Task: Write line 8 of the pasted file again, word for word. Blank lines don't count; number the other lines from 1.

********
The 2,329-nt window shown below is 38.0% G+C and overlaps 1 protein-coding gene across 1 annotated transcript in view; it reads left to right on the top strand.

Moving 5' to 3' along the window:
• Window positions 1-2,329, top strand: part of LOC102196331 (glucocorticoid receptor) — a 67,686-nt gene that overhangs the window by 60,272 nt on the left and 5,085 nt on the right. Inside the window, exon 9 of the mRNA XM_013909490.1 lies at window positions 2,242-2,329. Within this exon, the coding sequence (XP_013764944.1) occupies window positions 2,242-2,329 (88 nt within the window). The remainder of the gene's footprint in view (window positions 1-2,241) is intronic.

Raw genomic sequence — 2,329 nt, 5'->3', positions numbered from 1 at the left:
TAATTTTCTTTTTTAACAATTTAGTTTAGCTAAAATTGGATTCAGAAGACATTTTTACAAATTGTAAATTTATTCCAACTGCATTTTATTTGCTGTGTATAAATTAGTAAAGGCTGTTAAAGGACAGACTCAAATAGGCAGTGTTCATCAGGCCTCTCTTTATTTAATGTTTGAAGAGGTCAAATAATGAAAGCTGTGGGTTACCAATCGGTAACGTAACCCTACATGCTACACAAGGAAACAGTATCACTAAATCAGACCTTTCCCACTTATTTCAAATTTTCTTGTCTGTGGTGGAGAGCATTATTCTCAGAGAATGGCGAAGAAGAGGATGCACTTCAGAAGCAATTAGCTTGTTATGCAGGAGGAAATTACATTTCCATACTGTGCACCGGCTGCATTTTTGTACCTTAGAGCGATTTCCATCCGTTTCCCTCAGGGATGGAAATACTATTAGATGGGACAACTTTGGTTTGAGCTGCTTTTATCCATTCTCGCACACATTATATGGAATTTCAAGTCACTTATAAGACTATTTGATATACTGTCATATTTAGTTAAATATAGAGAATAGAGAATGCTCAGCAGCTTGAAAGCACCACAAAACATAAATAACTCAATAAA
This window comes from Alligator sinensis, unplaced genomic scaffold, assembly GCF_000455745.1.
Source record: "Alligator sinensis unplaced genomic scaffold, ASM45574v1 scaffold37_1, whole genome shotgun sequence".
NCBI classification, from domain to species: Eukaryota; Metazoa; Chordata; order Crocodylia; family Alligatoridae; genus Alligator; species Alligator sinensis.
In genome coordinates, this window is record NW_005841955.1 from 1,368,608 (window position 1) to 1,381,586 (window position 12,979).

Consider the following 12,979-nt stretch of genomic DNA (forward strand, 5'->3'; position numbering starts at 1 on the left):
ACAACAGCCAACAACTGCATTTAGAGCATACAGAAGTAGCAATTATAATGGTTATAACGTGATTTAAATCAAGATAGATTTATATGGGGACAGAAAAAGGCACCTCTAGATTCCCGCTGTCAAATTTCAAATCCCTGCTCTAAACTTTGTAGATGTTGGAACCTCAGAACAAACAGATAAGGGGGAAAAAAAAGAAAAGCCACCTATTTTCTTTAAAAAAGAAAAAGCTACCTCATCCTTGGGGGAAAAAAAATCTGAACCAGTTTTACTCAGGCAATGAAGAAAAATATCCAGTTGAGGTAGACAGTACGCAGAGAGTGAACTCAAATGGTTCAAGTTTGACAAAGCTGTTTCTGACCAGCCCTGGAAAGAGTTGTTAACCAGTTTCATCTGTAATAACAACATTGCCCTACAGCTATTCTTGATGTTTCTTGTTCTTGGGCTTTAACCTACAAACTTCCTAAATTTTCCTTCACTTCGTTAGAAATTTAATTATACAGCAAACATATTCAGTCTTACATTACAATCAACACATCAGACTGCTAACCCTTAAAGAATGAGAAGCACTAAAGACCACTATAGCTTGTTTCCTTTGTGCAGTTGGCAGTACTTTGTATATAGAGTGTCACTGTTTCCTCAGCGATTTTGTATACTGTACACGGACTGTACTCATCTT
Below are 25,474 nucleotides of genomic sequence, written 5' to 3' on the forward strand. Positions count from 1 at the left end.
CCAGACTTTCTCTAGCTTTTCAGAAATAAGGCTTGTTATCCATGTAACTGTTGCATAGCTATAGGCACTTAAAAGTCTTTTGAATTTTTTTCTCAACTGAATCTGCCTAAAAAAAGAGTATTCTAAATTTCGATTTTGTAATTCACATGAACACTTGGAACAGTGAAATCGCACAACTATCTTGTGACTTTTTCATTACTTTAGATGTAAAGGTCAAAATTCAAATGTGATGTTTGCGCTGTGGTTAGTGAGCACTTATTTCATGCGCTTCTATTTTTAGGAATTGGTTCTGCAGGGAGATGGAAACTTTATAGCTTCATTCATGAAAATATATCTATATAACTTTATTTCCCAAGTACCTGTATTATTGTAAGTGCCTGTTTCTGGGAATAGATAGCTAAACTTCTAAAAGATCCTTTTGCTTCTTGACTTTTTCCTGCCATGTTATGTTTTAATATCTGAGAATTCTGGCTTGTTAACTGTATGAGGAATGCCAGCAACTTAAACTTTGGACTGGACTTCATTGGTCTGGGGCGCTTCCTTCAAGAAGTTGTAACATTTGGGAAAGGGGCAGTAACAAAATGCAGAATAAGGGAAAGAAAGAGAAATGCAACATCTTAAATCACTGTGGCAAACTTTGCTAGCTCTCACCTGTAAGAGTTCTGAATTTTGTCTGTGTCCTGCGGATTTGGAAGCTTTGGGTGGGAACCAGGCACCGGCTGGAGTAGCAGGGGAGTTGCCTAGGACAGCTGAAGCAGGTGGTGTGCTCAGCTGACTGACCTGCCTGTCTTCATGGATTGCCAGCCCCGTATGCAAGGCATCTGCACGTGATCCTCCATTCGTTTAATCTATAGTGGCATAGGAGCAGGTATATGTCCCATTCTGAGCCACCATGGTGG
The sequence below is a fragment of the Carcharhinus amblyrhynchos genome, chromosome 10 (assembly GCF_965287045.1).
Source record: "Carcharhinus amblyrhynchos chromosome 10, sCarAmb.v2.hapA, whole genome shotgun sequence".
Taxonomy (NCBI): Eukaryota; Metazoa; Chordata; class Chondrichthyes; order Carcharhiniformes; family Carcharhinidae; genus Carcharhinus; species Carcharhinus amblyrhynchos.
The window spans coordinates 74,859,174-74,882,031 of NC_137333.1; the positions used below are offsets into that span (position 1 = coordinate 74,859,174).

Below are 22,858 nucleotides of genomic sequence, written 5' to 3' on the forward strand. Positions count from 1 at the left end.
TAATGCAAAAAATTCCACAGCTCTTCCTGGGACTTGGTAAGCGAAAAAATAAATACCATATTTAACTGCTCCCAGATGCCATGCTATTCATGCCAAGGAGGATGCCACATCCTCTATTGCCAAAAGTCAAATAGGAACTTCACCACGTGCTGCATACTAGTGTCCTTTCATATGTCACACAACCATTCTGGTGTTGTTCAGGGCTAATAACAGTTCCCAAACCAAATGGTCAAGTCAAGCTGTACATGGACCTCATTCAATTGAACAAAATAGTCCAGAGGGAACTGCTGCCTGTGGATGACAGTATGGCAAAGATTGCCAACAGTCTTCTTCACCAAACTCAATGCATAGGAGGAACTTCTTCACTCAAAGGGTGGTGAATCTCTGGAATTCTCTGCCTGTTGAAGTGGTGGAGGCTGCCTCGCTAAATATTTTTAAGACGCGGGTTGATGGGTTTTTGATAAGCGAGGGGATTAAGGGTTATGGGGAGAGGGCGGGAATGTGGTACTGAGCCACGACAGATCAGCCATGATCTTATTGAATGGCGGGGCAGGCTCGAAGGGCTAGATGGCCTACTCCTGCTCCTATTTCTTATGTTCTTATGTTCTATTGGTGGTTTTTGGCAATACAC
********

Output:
NCBI classification, from domain to species: Eukaryota; Metazoa; Chordata; order Crocodylia; family Alligatoridae; genus Alligator; species Alligator sinensis.